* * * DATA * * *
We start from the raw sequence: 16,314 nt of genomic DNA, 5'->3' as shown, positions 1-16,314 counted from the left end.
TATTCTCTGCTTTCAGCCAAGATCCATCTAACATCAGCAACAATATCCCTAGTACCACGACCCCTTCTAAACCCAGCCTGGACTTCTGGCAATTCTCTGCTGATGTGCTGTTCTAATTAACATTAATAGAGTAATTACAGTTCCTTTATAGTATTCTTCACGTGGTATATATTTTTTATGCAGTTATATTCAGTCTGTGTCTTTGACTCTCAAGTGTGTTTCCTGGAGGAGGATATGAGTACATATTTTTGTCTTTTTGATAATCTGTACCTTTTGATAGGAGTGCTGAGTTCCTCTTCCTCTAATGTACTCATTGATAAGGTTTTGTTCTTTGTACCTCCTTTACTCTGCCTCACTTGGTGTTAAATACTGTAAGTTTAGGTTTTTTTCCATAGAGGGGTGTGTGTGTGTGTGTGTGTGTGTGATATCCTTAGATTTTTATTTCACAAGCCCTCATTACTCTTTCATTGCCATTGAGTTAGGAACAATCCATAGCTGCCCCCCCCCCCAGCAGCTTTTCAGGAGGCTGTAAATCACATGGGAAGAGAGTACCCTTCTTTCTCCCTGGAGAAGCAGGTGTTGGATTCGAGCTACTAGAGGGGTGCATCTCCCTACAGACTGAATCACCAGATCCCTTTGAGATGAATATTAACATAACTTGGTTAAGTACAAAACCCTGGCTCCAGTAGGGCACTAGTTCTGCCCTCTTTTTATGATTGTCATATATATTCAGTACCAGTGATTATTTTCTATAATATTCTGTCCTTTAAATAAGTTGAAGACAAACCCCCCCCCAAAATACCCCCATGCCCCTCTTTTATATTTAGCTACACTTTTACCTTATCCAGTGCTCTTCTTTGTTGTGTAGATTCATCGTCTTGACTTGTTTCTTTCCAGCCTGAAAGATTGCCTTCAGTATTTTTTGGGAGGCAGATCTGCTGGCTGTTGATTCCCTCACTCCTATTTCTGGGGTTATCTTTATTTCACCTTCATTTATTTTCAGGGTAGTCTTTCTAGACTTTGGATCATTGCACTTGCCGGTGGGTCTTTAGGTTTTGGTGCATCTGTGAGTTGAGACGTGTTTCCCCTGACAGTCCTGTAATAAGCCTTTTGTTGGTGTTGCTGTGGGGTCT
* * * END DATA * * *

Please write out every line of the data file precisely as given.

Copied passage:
We start from the raw sequence: 16,314 nt of genomic DNA, 5'->3' as shown, positions 1-16,314 counted from the left end.
TATTCTCTGCTTTCAGCCAAGATCCATCTAACATCAGCAACAATATCCCTAGTACCACGACCCCTTCTAAACCCAGCCTGGACTTCTGGCAATTCTCTGCTGATGTGCTGTTCTAATTAACATTAATAGAGTAATTACAGTTCCTTTATAGTATTCTTCACGTGGTATATATTTTTTATGCAGTTATATTCAGTCTGTGTCTTTGACTCTCAAGTGTGTTTCCTGGAGGAGGATATGAGTACATATTTTTGTCTTTTTGATAATCTGTACCTTTTGATAGGAGTGCTGAGTTCCTCTTCCTCTAATGTACTCATTGATAAGGTTTTGTTCTTTGTACCTCCTTTACTCTGCCTCACTTGGTGTTAAATACTGTAAGTTTAGGTTTTTTTCCATAGAGGGGTGTGTGTGTGTGTGTGTGTGTGTGATATCCTTAGATTTTTATTTCACAAGCCCTCATTACTCTTTCATTGCCATTGAGTTAGGAACAATCCATAGCTGCCCCCCCCCCCAGCAGCTTTTCAGGAGGCTGTAAATCACATGGGAAGAGAGTACCCTTCTTTCTCCCTGGAGAAGCAGGTGTTGGATTCGAGCTACTAGAGGGGTGCATCTCCCTACAGACTGAATCACCAGATCCCTTTGAGATGAATATTAACATAACTTGGTTAAGTACAAAACCCTGGCTCCAGTAGGGCACTAGTTCTGCCCTCTTTTTATGATTGTCATATATATTCAGTACCAGTGATTATTTTCTATAATATTCTGTCCTTTAAATAAGTTGAAGACAAACCCCCCCCCAAAATACCCCCATGCCCCTCTTTTATATTTAGCTACACTTTTACCTTATCCAGTGCTCTTCTTTGTTGTGTAGATTCATCGTCTTGACTTGTTTCTTTCCAGCCTGAAAGATTGCCTTCAGTATTTTTTGGGAGGCAGATCTGCTGGCTGTTGATTCCCTCACTCCTATTTCTGGGGTTATCTTTATTTCACCTTCATTTATTTTCAGGGTAGTCTTTCTAGACTTTGGATCATTGCACTTGCCGGTGGGTCTTTAGGTTTTGGTGCATCTGTGAGTTGAGACGTGTTTCCCCTGACAGTCCTGTAATAAGCCTTTTGTTGGTGTTGCTGTGGGGTCT